Bay Area, where I grew up. We don't play
this kind of slow, simple funk - I call
it "dumb-dumb funk"
- very often, because it's so hard to
pull off. But Derrick knows how to play
this stuff the right way, because he's
is a style of Cuban street music that
I'm really into. The melody of this tune
is reminiscent of something you would
play on a stringed instrument from that
idiom called the tres. The rest of the
tune evolved from that into something
different. Try When
I went out on the road with Fred Wesley
and Mike Clark, they wanted to play "Doin'
it to Death" a lot. From that came
this song, my tribute to Fred Wesley.
name says it all. It's a high-octane
Charlie groove, with wing feel on the
cymbal and funk on the bass drum and
snare. Musically it sounds a lot better
than the description.
recorded a bunch of these interludes.
I just played some different grooves
on the pandeiro and the horns came up
with something spontaneous on top of
each one. Those guys killed it. We did
a lot of them too - there are a lot more
that didn't make the record.
in the Water I have all these old
gospel recordings and when I heard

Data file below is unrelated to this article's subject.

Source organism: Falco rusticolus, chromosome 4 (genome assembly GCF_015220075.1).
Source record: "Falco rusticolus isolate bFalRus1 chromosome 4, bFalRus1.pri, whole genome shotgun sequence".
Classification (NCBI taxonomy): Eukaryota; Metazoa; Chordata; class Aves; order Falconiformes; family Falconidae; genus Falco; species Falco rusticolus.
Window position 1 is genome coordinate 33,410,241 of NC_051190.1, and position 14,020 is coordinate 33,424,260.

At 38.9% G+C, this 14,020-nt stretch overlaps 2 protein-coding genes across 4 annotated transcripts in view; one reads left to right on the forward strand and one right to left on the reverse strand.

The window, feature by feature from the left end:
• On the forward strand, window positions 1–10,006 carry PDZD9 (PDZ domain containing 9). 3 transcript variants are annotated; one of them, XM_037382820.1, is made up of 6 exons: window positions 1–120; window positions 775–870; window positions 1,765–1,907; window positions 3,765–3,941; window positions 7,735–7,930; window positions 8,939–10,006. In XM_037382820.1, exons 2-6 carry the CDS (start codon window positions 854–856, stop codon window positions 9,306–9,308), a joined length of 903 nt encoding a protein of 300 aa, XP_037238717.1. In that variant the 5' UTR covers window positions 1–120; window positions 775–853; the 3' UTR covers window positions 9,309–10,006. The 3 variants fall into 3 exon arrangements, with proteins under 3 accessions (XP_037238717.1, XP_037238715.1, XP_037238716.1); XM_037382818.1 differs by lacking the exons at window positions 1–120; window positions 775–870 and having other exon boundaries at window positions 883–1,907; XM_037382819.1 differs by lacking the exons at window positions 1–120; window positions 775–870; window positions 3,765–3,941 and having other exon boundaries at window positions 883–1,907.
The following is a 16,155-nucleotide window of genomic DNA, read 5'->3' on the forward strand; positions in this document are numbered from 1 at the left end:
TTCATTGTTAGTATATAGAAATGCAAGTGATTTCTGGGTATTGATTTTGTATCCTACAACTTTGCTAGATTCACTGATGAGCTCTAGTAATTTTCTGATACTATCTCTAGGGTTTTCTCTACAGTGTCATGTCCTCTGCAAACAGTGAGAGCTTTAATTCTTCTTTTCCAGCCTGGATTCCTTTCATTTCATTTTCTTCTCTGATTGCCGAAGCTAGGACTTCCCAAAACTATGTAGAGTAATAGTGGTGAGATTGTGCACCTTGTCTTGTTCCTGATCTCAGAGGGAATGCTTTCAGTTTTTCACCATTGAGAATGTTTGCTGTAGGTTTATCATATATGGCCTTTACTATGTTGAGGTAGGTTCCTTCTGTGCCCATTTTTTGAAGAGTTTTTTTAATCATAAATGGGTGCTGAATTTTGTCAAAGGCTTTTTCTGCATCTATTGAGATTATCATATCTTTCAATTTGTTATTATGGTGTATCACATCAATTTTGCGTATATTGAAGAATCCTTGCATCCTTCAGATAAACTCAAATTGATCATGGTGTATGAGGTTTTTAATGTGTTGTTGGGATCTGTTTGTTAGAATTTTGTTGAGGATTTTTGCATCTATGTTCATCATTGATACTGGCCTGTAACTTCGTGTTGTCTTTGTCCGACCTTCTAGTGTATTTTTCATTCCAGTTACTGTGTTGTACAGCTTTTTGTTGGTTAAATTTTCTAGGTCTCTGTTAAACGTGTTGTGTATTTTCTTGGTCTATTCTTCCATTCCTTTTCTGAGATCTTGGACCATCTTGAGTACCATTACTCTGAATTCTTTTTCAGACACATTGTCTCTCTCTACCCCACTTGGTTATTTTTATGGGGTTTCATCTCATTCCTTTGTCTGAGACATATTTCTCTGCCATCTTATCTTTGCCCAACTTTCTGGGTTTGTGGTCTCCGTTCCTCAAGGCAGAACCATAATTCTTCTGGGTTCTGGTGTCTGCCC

this tune on one of them, I really
liked it and wanted to do my own version
of it. I think it came out pretty good.
Congress This tune started out
as kind of a Robert Walter tribute
and then it morphed into something
originally did this one as a vocal arrangement
on Notes from the Underground. But after
doing it as an instrumental with the
three horns, I realized that this was
the way it was supposed to be played
Fest When I played with Stephen
Chopek and Chris Lovejoy, we used to
play a groove that they called "Freak
LaAter I made up a tune with that groove,
and here I recorded it with the new band.
piece started out a tribute to the music
of Mali - specifically, people like vocalist
Oumou Sangare, and musician Neba Solo.
But then, my jazz harmony concept reared
its ugly head and changed this piece
into an entirely different thing. It's
really a vehicle for Greg.
Bateau Ivre The name of this song
comes from the title of a poem by French
Poet Arthur Rimbaud. I liked the sound
of the title (which means "The
Drunken Boat") and I thought this
tune sounded like that: Just a goofy
little tune that bobs along.